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NOTE: This is the first in a three-part series spotlighting how anyone can be a philanthropist—even you—regardless of your income or know-how.

When it comes to helping others, anyone can give. And anyone can work with others to form a “giving circle,” a unique approach to philanthropy that’s growing in San Diego and allows donors to unite and make a difference.

Giving circles typically pool the financial gifts from a group of people. But that’s only a part of the larger picture. Giving circles also allow their members to coordinate their individual donations of time and showcase their own talents in ways that help non-profits survive and thrive.

“It is charitable to cut a check individually. It is strategic philanthropy when you bring many women together to research community needs, vet applications, collectively make the decision as to where the group will invest their grantmaking dollars for the greatest impact, and have a great time in the process,” says Tracy Johnson, executive director of the San Diego Women’s Foundation. “We can do more together than most of us could ever do individually.”

SD Womens Foundation Logo_CAN DO SDWF Logo new color

The foundation is one of several local charitable organizations that embraces the giving circle model. At San Diego Social Venture Partners, for instance, about 70 households donate $5,500 or more a year and gain an unprecedented opportunity to dive deeply into philanthropy.

Among other things, members learn first-hand from experts about the opportunities and challenges of philanthropy. Members also provide free consulting services to local non-profits.

(LtoR) San Diego Social Venture Partners Patrick Dempsey, Andy Rinde, Samantha Gleiberman, and Meghan O'Brien

(LtoR) San Diego Social Venture Partners Patrick Dempsey, Andy Rinde, Samantha Gleiberman, and Meghan O’Brien

San Diego Social Venture Partners

“As an alternative to traditional volunteer opportunities, you get a hands-on opportunity to use the specific professional skills in the way that you’ve developed over the course of your career to strengthen the business side of nonprofit organizations,” says Lakshmi Paranthaman, executive director of San Diego Social Venture Partners. “This has much more impact, and it helps bring about systemic change in non-profit organizations devoted to improving the community.”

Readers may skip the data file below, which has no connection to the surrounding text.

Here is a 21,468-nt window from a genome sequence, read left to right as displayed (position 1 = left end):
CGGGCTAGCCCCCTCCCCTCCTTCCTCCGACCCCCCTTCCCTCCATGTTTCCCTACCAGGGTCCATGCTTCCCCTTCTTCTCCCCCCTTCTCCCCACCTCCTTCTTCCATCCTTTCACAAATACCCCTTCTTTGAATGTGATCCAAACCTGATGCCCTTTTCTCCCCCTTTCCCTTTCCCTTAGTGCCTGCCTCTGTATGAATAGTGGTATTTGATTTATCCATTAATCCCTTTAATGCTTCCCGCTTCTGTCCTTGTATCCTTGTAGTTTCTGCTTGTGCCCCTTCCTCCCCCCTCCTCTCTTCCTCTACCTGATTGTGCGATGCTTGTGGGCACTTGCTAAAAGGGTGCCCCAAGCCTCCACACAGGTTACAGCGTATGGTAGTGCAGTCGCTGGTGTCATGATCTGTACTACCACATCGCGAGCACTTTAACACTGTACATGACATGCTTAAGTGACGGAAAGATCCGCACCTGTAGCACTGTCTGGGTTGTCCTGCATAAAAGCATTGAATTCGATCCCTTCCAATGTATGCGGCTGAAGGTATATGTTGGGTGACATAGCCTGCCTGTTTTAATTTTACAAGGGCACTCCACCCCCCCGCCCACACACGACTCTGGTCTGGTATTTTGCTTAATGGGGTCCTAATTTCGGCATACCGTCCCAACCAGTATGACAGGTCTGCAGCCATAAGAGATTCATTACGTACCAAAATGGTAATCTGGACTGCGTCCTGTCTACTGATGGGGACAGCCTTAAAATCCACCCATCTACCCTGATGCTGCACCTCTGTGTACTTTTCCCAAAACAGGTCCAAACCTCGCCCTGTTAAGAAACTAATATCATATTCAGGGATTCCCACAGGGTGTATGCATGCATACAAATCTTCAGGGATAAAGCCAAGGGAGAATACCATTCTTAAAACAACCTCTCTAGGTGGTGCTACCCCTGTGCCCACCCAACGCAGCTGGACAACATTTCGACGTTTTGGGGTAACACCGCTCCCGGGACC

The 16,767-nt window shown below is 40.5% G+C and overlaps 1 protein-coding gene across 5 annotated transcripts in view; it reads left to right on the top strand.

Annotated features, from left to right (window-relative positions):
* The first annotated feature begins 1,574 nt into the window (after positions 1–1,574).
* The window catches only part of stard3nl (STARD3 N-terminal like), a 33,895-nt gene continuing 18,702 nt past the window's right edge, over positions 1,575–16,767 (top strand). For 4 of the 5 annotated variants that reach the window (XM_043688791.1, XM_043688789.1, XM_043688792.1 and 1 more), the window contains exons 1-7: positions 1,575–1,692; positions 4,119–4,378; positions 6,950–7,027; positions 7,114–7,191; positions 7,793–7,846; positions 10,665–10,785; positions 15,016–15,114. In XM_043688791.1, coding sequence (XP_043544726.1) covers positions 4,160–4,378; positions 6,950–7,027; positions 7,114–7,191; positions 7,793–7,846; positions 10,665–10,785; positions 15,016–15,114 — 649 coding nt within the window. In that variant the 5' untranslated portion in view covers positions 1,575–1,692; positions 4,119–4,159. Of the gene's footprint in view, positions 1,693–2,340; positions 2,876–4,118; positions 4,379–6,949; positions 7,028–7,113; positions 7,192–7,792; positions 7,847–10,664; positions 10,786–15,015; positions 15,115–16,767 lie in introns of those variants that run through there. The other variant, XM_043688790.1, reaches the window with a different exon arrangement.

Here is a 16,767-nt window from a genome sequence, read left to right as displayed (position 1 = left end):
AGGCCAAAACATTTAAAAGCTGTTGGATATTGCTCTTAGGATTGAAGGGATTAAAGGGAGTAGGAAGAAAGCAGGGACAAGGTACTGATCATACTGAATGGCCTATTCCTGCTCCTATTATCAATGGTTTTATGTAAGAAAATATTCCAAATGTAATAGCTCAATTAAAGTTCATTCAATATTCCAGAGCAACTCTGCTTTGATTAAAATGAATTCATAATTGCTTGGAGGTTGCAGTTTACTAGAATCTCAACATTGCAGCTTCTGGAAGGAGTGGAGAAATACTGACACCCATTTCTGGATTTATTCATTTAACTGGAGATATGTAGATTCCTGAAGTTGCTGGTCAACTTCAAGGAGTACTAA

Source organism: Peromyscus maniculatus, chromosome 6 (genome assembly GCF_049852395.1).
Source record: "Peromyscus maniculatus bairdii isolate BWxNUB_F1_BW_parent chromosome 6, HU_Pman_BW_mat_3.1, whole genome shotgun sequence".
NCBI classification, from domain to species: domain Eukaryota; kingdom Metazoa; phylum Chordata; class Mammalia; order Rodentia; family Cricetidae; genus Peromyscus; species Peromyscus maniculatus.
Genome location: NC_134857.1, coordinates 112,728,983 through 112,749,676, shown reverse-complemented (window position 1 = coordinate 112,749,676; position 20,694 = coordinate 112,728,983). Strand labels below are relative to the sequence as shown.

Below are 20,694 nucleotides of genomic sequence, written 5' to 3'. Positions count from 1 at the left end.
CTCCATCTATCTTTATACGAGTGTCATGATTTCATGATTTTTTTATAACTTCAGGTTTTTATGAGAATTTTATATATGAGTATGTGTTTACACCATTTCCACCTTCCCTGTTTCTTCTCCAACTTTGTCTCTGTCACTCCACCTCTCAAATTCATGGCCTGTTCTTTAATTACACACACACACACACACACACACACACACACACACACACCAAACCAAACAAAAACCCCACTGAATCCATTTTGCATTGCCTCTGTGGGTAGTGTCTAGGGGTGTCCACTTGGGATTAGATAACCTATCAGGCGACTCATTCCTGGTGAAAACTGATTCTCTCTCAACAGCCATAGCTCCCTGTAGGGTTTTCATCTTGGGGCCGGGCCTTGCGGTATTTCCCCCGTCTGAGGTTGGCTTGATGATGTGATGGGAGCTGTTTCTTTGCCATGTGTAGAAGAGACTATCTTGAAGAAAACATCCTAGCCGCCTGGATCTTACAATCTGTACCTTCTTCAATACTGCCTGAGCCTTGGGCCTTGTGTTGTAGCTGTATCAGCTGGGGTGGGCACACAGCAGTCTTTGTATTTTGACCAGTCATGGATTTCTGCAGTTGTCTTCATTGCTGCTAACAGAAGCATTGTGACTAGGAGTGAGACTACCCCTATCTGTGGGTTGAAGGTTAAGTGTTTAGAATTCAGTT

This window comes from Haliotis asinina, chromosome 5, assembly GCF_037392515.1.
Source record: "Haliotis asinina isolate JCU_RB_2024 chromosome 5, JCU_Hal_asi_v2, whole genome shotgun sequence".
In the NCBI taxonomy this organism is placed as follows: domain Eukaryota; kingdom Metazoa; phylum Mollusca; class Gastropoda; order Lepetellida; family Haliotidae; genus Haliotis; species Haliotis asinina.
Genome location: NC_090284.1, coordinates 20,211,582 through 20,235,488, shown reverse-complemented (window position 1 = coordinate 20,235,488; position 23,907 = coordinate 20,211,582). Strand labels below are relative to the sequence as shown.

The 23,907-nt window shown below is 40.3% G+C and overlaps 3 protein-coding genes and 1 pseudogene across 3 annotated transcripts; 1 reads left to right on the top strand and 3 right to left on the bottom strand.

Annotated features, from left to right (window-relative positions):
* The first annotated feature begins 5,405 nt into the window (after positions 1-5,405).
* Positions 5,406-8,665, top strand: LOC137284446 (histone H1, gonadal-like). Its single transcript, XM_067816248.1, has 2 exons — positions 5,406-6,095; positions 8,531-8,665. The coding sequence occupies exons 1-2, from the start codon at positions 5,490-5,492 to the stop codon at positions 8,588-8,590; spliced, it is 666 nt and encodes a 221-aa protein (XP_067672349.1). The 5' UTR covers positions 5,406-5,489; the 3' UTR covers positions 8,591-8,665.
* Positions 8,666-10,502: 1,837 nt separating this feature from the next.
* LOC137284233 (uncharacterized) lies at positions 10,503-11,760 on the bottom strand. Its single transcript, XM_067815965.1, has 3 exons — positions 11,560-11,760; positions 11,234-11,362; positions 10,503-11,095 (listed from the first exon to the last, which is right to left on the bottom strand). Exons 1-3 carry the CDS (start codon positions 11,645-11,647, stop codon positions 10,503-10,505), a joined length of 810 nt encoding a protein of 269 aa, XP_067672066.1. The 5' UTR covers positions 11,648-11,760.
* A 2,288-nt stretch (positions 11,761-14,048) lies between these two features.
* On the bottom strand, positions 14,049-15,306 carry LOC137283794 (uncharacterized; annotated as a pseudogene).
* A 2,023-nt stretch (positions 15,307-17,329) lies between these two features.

Latina Giving Circle, another San Diego organization, has raised $20,000 for its first round of grants in 2015. The organization convened its members to collectively identify the most critical issues affecting the Latino and Latina community. After the convening (and much discussion), the members voted to support organizations that work to advance career opportunities for Latina women and girls in San Diego County.

The members of the group range from young children to seniors, says Myrian Solis Coronel, chair of the Latina Giving Circle’s program committee. Men and non-Latinos can be members too.

The organization was born in 2013, in part as a response to a perception that Latinos are recipients of services but not leaders in terms of giving.

“A group of women wanted to pool our money together to strengthen our community,” Solis Coronel says. “We don’t want to just write checks. We offer professional skills to organizations and mobilize service days to support the great work these organizations are delivering. We want to create a collaborative, non-traditional form of philanthropy.”

In the first round of giving, 18 organizations applied for two $5,500 grants. Group members will continue to assist the grant recipients and the other applicants with issues like leadership education and preparing to serve more people, Solis Coronel says.

At the San Diego Women’s Foundation, hundreds of women pool their donations of $1,000 or $2,000 each. The group’s motto puts it best: Women Can Do More Than Woman.

Each year, the foundation picks a specific funding initiative. Currently, it’s focusing on helping underserved communities gain readiness for sustainable jobs. Previous initiatives have supported areas like leadership development and water quality and conservation.

Then the foundation offers grants of $25,000 or more — $180,000 to $200,000 a year. “We’ve invested almost $3 million in 75 nonprofit programs in our 15 years of existence,” executive director Johnson says.

Follow-up is crucial, she says. “As women, that’s one thing that is really important to us as philanthropists. We want to know where our money went, where it is spent, and what impact it had.”

What’s next? Giving circles can only become more popular as communities realize their value as an alternative to traditional approaches. “Philanthropy comes in different forms,” says Latina Giving Circle’s Solis Coronel. “That’s the beauty of it.”

Everyone can find their philanthropic “fit” and give back in ways that best suit them. If a giving circle sounds like that fit for you, contact the organizations profiled in this article or check out one of these additional San Diego giving circles:

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